[Editing to add: Shade and sweet water, Elfquest.com visitors!]
So last night Dara said to me, “How caught up are you on Elfquest?”
Not very, I admitted, at which point Dara promptly urged me to get caught up. So I re-read issue #8 of The Final Quest on my iPad, just to refresh my memory of where I’d left off. Then I read issues #9 and #10, which were the next two I had queued up waiting in my Dark Horse app.
Then I went OMG, burned through reading #11, and went and grabbed #12 and #13 off of Dark Horse’s site just so I could read through the rest of what was available as fast as possible.
Because holy crap. This is the most engaged I’ve been with Elfquest in years. And all I can think now is how, if these plot points had happened during the heyday of Two Moons MUSH, the population of the game would have flipped its collective shit over what’s going down now on the world of Abode.
Who else is reading? Tell me about it in the comments! But beware: spoilers and I mean MAJOR SPOILERS behind the fold!
RIGHT THEN, where the hell to start?
We knew going in at the beginning of this story that the whole idea here was going to be gathering as many of the elves all over the world as possible into the Palace, with the implication being that the entire elven species was ready to NOPE right off the world of Two Moons. And all throughout the various issues of this run, we’ve been moving all the pieces into place to set this up. I’d been following along, but hadn’t been engaged enough to leap on each new issues as soon as it came out. Only part of this has been due to a tight band of available reading time on my part; the rest of it has simply been that there’s been a certain lack of focus and gravitas to the story, a lack that has kept me from fully committing to it.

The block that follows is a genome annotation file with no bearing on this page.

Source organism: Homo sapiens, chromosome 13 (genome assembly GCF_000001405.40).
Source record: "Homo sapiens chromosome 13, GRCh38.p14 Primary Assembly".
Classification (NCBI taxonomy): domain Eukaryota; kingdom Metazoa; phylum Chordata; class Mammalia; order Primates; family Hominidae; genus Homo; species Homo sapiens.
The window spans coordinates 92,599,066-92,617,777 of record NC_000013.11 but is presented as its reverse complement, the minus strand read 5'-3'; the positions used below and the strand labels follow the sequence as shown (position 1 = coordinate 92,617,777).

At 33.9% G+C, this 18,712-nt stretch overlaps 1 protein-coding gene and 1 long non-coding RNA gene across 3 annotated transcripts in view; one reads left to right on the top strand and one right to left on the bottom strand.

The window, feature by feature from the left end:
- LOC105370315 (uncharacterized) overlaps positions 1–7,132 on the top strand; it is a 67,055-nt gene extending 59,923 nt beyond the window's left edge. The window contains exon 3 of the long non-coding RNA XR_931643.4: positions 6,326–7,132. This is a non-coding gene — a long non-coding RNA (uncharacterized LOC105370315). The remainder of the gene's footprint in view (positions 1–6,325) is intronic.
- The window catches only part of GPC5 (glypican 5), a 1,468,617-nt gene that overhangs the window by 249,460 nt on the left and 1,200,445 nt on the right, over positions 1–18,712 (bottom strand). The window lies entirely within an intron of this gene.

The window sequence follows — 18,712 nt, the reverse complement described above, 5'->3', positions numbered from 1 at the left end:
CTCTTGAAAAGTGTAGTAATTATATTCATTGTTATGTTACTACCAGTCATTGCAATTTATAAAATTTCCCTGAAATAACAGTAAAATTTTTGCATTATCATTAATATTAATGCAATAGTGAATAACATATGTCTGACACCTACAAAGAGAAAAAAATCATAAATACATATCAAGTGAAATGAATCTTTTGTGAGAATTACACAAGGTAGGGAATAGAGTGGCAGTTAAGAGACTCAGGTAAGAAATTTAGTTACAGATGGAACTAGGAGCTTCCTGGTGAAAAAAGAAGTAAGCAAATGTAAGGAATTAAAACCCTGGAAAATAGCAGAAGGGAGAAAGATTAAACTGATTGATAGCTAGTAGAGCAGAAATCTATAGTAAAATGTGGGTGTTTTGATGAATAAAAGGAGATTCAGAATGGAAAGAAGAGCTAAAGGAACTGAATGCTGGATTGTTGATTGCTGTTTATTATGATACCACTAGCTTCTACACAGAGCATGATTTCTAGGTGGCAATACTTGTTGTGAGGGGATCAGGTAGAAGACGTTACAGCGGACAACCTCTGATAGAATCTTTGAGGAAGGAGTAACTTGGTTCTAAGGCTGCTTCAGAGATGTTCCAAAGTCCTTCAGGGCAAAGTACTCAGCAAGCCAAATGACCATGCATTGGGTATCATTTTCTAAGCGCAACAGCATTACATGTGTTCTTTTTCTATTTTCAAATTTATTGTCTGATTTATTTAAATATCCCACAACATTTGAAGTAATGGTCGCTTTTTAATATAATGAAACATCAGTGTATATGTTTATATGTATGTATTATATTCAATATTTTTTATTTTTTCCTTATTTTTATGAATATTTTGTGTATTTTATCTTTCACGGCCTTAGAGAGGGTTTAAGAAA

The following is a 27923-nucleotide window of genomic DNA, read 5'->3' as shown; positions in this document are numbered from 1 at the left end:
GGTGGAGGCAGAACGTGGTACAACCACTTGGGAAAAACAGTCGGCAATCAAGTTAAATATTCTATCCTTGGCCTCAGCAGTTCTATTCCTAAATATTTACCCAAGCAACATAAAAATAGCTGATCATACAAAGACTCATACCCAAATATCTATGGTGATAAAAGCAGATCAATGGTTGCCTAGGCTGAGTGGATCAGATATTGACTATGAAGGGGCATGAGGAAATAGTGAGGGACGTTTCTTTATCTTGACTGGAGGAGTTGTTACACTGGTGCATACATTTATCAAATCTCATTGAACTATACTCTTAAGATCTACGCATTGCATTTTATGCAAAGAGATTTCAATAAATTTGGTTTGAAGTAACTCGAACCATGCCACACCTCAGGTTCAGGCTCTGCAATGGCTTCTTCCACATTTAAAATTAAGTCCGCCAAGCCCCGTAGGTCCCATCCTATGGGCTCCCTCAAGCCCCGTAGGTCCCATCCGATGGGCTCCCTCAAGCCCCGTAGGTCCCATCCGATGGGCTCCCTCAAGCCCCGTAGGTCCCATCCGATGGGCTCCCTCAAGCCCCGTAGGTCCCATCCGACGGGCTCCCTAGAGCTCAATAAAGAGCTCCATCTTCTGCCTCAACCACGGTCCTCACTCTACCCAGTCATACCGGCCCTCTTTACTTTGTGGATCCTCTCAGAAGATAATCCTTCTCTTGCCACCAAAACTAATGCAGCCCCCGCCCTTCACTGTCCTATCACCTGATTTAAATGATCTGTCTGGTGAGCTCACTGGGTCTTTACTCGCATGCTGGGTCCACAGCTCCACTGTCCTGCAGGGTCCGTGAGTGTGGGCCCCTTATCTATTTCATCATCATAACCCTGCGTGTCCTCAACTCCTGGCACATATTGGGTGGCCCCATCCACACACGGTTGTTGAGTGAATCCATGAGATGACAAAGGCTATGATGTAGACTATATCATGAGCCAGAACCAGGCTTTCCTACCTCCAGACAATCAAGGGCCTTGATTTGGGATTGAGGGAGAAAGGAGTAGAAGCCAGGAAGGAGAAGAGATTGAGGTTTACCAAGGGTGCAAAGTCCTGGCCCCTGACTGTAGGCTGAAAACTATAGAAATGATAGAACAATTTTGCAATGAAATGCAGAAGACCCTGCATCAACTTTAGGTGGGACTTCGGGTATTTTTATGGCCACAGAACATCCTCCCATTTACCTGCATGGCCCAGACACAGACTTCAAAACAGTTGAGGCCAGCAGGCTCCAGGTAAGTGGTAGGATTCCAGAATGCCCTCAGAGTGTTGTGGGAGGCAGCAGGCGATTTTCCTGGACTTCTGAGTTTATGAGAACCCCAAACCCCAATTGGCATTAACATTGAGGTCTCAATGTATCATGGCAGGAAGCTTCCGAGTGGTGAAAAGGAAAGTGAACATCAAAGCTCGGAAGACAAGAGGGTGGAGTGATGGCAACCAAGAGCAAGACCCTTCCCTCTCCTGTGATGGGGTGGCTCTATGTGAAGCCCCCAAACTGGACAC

Don’t get me wrong–the art’s been lovely, and I’ve certainly appreciated the stakes of things like Ember and Teir’s Recognition, and how she had to specifically deny Recognition in order to keep her tribe from being discovered by Angrif Djun and his men. I absolutely appreciate the ramifications of the humans developing firearms. And I’ve been sympathetically wincing at the foreshadowing we’ve been getting about how Moonshade is turning away from the Way–and by extension, from Strongbow.
But by the sheer epic scope of this plot, I’ve been feeling like it’s been hard for me to latch onto any particular plot thread. We’ve had repeated instances of years going by in a small number of panels, too. And because time’s been proceeding at that level, because we’ve been getting intermittent glimpses of what’s been going on, it’s been harder for me to really get engaged by the action.